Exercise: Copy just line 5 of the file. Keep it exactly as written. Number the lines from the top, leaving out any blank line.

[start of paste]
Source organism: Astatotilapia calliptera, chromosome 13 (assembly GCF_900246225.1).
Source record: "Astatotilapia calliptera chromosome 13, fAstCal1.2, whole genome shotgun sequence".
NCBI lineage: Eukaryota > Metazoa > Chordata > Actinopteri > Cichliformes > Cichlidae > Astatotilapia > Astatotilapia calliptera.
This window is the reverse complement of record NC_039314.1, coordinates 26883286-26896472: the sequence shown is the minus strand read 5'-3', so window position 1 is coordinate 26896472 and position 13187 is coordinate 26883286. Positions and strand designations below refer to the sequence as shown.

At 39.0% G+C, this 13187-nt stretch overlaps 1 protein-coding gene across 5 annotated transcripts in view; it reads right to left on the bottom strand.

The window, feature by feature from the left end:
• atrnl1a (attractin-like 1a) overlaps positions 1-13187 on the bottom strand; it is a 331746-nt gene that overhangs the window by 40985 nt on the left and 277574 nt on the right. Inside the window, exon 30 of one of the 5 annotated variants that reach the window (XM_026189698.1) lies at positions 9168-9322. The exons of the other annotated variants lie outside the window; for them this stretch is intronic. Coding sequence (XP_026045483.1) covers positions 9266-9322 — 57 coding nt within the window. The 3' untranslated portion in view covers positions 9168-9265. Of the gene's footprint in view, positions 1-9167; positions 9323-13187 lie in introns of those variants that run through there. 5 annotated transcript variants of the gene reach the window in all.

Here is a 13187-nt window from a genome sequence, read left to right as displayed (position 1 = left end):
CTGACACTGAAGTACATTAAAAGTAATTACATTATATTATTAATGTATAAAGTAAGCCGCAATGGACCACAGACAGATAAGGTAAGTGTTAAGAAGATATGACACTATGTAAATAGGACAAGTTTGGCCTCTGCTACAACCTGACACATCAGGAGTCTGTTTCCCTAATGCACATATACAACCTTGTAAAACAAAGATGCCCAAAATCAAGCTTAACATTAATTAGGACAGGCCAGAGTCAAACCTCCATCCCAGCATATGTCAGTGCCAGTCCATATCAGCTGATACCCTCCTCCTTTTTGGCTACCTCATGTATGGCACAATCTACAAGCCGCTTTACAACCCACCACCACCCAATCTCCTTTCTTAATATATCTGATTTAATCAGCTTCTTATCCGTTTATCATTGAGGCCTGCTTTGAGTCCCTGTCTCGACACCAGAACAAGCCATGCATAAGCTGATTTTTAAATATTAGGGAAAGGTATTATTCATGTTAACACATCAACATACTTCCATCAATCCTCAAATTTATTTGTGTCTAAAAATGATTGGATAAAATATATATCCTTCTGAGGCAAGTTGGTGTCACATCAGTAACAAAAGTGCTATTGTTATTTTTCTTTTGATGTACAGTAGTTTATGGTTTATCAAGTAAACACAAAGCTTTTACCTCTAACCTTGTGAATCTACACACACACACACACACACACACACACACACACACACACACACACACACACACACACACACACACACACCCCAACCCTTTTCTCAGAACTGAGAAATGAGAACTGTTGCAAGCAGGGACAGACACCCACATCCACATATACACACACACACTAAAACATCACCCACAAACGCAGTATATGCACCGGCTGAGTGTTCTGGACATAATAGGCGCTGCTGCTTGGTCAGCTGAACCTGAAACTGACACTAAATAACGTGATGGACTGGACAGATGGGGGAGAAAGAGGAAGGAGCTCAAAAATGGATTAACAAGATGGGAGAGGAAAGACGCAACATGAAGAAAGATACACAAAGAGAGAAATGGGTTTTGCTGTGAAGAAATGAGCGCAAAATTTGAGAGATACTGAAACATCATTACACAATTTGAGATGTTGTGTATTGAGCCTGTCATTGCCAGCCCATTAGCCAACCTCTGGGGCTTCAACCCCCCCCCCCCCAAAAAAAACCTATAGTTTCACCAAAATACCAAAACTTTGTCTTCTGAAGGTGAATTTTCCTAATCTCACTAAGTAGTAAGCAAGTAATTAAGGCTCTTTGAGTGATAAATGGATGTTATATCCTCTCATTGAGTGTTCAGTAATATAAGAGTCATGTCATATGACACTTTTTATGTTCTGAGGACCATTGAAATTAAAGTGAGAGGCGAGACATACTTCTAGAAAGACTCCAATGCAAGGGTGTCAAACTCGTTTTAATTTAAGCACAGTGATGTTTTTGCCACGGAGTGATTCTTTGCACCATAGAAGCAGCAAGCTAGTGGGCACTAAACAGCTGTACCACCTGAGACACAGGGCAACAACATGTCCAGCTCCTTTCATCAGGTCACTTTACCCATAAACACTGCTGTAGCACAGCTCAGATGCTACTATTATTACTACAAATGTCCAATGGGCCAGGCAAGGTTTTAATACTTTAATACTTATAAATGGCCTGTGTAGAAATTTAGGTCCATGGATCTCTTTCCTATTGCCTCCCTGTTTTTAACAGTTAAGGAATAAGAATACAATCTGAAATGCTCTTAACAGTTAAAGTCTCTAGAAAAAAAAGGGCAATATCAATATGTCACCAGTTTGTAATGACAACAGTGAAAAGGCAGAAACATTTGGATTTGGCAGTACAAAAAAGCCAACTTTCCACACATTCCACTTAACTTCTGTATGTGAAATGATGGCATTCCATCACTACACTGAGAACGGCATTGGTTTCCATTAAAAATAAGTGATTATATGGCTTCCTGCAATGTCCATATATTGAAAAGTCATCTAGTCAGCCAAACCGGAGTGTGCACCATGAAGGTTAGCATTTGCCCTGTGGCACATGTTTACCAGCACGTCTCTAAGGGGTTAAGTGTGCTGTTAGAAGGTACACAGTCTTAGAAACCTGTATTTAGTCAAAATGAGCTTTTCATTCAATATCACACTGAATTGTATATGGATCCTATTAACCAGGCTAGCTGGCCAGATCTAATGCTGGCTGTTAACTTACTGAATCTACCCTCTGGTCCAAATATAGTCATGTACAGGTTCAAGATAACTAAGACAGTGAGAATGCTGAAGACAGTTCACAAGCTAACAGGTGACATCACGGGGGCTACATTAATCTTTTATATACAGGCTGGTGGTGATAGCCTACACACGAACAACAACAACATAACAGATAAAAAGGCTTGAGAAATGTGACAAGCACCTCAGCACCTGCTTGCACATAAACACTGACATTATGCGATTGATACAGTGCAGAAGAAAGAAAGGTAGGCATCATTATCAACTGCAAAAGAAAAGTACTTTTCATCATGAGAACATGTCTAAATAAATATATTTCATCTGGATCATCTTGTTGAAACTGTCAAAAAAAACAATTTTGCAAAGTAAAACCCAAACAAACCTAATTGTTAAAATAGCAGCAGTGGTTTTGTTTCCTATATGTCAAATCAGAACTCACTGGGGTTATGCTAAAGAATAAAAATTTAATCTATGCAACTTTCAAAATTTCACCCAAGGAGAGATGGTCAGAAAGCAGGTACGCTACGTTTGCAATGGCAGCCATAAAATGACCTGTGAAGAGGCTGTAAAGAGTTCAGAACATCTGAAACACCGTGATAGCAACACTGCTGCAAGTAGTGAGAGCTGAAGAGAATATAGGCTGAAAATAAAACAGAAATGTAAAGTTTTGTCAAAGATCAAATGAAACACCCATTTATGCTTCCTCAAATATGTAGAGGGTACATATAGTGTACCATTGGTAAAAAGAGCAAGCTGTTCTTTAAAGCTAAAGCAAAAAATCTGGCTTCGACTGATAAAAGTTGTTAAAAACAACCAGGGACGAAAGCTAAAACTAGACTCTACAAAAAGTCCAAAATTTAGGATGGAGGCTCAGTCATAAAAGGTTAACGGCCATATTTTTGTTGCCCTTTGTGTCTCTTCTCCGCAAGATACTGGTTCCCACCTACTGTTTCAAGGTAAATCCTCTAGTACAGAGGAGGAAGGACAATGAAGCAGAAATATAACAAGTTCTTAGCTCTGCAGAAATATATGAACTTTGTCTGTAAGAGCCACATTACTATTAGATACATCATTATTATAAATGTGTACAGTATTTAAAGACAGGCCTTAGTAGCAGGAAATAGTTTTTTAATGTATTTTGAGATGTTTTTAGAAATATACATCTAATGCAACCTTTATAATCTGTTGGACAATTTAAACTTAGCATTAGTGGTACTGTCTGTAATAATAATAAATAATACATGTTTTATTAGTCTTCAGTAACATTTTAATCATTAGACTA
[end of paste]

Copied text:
At 39.0% G+C, this 13187-nt stretch overlaps 1 protein-coding gene across 5 annotated transcripts in view; it reads right to left on the bottom strand.